While this investment in digital skills development is significant (globally, PwC spends US$500 million annually investing in people and tech), Nicholas says that it’s an investment in the future of the company, as well as its people. “We believe this is important in servicing our clients better, to increase our people’s value and to help make them and us future-proof. Some of our people may not stay, but we believe that it is important to help them stay relevant in whatever career aspirations they have,” he explains. “We believe that if we don’t invest in this firm-led, people-powered approach, audit firms will become less relevant.”
In fact, all of PwC’s five platforms for delivering the audit are in the cloud: Extract (for sourcing data), Halo (data analysis), Aura (where the audit is documented), Connect (for collaboration) and Innovation (the PwC technology ecosystem). PwC has won three out of the five last Innovation of the Year awards for audit firms globally.
Nicholas says, “PwC needs to do better in sharing our digital story with the market, regulators, and other stakeholders, as we deliver the audit in a more tech enabled world.”
Digital paying dividends
The fact that PwC has embraced digital transformation paid dividends when Covid-19 hit, as the firm was able to adapt to its people working from home – even the 300 people from its service delivery centre based in Gqeberha (formerly Port Elizabeth). “Our challenges were less about technology than about focusing on the softer skills and making sure our people were managing the change on a personal level,” says Nicholas.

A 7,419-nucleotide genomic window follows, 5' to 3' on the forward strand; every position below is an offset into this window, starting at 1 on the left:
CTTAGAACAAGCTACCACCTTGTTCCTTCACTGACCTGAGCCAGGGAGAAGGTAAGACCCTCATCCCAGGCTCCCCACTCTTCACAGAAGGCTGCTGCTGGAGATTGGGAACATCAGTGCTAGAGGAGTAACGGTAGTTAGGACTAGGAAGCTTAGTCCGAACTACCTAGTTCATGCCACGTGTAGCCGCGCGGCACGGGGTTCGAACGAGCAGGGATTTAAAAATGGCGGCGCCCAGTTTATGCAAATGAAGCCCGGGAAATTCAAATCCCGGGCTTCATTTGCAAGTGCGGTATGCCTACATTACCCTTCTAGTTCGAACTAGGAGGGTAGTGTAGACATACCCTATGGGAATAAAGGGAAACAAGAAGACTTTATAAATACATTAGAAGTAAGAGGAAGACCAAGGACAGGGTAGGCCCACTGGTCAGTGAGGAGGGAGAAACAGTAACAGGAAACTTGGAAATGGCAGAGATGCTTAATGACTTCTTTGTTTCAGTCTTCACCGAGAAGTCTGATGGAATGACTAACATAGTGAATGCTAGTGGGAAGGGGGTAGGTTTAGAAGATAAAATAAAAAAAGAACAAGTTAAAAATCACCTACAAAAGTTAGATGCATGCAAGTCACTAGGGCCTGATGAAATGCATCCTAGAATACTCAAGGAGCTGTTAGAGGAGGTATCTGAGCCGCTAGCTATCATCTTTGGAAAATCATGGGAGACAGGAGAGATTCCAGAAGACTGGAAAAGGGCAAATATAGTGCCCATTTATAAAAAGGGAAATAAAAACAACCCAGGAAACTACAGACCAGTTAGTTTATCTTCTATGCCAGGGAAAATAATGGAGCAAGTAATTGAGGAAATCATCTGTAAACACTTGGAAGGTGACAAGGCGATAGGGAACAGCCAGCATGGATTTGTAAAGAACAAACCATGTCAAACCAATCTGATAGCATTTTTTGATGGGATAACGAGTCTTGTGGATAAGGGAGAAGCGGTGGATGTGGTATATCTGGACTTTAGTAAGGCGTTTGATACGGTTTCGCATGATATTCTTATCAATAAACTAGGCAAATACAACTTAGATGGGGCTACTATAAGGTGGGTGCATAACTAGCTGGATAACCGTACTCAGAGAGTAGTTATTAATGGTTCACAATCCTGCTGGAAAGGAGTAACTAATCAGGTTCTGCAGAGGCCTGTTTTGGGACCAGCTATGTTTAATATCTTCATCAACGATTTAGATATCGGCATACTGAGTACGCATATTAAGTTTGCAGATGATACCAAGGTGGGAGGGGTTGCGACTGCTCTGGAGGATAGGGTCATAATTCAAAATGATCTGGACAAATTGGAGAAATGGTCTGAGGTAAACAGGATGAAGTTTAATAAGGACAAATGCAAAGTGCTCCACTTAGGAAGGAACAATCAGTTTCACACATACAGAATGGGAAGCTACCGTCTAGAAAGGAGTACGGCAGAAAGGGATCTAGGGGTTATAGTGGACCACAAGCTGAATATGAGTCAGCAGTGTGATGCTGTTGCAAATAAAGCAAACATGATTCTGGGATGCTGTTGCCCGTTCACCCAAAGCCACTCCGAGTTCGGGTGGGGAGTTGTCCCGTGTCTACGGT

One of the pluses has been that many clients who were previously sceptical about PwC’s cloud-based systems (and the online data-sharing they require) have seen the real benefits they offer, and undergone a complete 180-degree change in their attitude to digital innovation in audit.
For Nicholas, while it’s important for audit firms to continue investing in upskilling people in new technologies, it’s equally important to retain the most important human element – the ability to make a good judgement call. “With all the data and all the information that we now have, we need to make sure we analyse it properly, and that the results of that analysis are looked at by people who can then make the right decisions as they deliver the audit,” he stresses. In fact, by ensuring that CAs and managers spend less time on sourcing data and more time applying their minds to analysis, he believes it’s possible to improve the quality of audit delivered, as well as the time it takes for an audit.
This will reflect in the skills that the profession needs to attract too, as well as in accounting curricula. Aside from technology skills, Nicholas believes there needs to be more room for creativity. “Where we have high-volume repetitive work performed by our people, we will rather standardise and eventually automate it,” he says.
“We want our people to use their time to think differently and have an element of creativity when solving problems. If we give everyone a hammer, then every problem looks like a nail. We want our people to use their digital IQ and audit IQ to look at things differently and ask ‘Could we come up with a better solution or a better approach?’ And that needs creativity.”
Fostering this will also require collaboration and knowledge sharing within the industry. “I think there is an opportunity for us to work together with various stakeholders within the capital markets and the profession. If we spend time together and share with one another what good looks like, we can go much further.”